Qimron Owns Dead Sea Scroll Copyright, Israeli Court Holds
Israel’s Supreme Court has ruled that the copyright of a Dead Sea Scroll known as MMT belongs to Elisha Qimron, a professor at Ben-Gurion University of the Negev, in Beer-Sheva. Qimron and John Strugnell of Harvard University reconstructed the text from six fragmentary copies. This is the first case in which a court has decided that a scholar owns a copyright when he or she has filled in the gaps of a reconstructed ancient text.
BAR editor Hershel Shanks, the principal defendant in the case, had included a copy of Qimron and Strugnell’s MMT reconstruction in his foreword to A Facsimile Edition of the Dead Sea Scrolls, a 1991 two-volume set of nearly 1,800 photographs of then unpublished Dead Sea Scrolls. The volumes, published by the Biblical Archaeology Society, publisher of BAR, effectively broke the monopoly on the scrolls, which was held by the small group of scholars on the official scroll publication team.
In comments to the Associated Press, Qimron acknowledged that the Facsimile Edition had ended the scroll monopoly, but he added that he has regrets about the access others now have to the scrolls. He said it robbed scholars such as himself of the leisurely pace they once enjoyed. “Now there are a lot of people, and they work in haste to beat each other to publication,” he said. “That’s not proper.”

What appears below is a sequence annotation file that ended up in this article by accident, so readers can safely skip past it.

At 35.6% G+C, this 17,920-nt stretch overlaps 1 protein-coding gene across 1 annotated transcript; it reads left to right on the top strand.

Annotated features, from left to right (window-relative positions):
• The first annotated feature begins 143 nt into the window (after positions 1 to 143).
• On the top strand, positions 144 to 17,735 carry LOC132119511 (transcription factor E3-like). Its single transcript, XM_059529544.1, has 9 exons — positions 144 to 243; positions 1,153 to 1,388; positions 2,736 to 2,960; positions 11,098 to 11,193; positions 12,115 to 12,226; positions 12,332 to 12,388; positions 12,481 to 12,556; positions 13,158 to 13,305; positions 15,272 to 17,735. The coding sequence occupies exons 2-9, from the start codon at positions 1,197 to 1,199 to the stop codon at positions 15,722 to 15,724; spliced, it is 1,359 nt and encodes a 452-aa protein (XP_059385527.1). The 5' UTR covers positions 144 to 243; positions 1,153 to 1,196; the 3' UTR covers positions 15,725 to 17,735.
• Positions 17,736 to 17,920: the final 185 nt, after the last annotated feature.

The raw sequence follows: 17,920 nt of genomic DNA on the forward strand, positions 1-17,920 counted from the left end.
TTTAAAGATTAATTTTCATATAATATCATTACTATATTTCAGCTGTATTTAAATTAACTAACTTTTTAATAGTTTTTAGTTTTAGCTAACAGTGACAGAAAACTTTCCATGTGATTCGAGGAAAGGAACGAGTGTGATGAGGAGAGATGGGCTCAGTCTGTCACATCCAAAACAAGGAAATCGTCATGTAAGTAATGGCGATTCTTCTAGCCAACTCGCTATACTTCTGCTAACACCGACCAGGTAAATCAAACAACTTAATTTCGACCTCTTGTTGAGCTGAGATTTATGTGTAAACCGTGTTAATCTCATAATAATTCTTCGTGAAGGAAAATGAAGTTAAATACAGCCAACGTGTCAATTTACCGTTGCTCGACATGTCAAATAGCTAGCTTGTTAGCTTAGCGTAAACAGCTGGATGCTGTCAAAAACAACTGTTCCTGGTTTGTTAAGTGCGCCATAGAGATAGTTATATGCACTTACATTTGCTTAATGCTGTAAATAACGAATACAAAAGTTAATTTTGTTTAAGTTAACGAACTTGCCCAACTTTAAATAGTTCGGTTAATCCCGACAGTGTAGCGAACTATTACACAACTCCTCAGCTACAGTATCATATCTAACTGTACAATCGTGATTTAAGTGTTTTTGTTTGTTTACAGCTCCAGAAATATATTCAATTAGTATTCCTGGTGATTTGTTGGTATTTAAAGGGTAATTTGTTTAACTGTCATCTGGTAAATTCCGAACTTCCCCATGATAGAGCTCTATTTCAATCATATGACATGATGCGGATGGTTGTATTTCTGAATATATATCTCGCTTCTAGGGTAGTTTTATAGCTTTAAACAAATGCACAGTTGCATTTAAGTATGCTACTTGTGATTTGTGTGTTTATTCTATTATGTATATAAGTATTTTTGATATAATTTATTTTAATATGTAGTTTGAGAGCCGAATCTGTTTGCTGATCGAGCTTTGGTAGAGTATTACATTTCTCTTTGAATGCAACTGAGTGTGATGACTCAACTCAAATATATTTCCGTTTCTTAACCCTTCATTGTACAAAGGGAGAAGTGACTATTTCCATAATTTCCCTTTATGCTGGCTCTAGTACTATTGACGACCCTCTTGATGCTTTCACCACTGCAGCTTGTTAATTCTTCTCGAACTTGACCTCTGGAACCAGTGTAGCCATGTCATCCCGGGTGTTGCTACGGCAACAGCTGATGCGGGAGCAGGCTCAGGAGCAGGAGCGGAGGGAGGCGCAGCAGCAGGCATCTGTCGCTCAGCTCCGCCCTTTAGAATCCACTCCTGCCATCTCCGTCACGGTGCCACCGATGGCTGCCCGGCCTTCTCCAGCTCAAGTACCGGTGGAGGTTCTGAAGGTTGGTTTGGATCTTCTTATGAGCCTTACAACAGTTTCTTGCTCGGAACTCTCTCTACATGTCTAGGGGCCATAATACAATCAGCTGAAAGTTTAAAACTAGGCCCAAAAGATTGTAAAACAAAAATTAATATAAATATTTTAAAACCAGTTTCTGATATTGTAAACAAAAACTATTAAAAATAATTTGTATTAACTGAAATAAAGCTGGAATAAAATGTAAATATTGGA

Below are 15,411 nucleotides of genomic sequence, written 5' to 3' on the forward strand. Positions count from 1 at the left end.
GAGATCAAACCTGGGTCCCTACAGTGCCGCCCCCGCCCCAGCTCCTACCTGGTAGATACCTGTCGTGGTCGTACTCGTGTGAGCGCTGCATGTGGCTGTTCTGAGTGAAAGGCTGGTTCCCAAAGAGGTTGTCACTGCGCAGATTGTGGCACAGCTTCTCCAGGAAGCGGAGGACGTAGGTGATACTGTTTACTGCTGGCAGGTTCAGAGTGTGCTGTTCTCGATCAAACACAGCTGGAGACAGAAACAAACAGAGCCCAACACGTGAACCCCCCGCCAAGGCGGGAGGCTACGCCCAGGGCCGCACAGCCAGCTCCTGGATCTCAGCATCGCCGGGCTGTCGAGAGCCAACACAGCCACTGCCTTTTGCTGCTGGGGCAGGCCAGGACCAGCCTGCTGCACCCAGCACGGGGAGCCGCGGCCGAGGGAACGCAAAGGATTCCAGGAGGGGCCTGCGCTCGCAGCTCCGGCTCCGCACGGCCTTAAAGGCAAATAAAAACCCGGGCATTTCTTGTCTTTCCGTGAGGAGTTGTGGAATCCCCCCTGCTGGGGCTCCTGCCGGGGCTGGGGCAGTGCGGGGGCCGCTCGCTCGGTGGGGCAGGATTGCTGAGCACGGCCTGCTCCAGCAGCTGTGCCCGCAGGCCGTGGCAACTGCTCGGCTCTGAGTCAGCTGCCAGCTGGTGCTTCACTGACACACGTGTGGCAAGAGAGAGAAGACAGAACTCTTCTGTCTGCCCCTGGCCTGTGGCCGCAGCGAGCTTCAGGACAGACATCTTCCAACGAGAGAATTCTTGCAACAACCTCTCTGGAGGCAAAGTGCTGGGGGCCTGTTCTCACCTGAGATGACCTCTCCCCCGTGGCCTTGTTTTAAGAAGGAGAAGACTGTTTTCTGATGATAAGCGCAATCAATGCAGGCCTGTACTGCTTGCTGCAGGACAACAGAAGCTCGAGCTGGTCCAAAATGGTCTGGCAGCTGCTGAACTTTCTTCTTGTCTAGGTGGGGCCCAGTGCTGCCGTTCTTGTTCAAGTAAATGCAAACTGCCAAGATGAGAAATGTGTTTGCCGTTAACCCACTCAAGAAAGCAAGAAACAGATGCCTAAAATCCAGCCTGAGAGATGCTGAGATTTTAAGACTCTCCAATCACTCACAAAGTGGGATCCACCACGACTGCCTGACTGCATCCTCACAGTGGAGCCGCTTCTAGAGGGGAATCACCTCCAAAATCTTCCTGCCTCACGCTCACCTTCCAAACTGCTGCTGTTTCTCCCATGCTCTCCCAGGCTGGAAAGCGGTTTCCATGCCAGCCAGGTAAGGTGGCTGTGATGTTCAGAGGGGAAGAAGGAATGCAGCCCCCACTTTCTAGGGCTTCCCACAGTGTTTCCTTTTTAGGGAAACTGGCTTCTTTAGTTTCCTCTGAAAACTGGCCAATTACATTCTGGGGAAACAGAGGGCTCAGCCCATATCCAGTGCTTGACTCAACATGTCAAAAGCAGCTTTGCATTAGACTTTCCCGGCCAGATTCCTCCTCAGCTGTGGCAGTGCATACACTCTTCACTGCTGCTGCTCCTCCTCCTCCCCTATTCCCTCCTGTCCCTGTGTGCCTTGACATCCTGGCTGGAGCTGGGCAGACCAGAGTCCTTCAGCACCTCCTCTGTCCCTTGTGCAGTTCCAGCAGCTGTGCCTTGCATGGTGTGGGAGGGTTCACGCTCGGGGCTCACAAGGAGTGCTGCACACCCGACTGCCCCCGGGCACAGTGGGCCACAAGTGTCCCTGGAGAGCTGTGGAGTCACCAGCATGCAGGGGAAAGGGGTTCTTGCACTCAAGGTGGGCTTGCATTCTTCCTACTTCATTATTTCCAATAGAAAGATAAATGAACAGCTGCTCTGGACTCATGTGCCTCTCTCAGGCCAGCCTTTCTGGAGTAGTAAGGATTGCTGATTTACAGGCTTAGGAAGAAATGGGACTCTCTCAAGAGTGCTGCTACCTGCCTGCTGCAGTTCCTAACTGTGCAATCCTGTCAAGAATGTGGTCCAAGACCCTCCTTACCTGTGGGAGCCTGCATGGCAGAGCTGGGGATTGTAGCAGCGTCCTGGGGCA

Qimron sued not only Shanks, but also the Biblical Archaeology Society and two prominent scholars who had worked on the volumes, Professor Robert Eisenman of California State University at Long Beach and Professor James Robinson of Claremont Graduate School. Eisenman and Robinson had strenuously objected to the polemical tone of Shanks’s foreword, but the court said this was not enough to absolve them from liability.
Triumphant in victory, Qimron called the defendants a “gang of international thieves,” according to the Israeli newspaper Ha’aretz.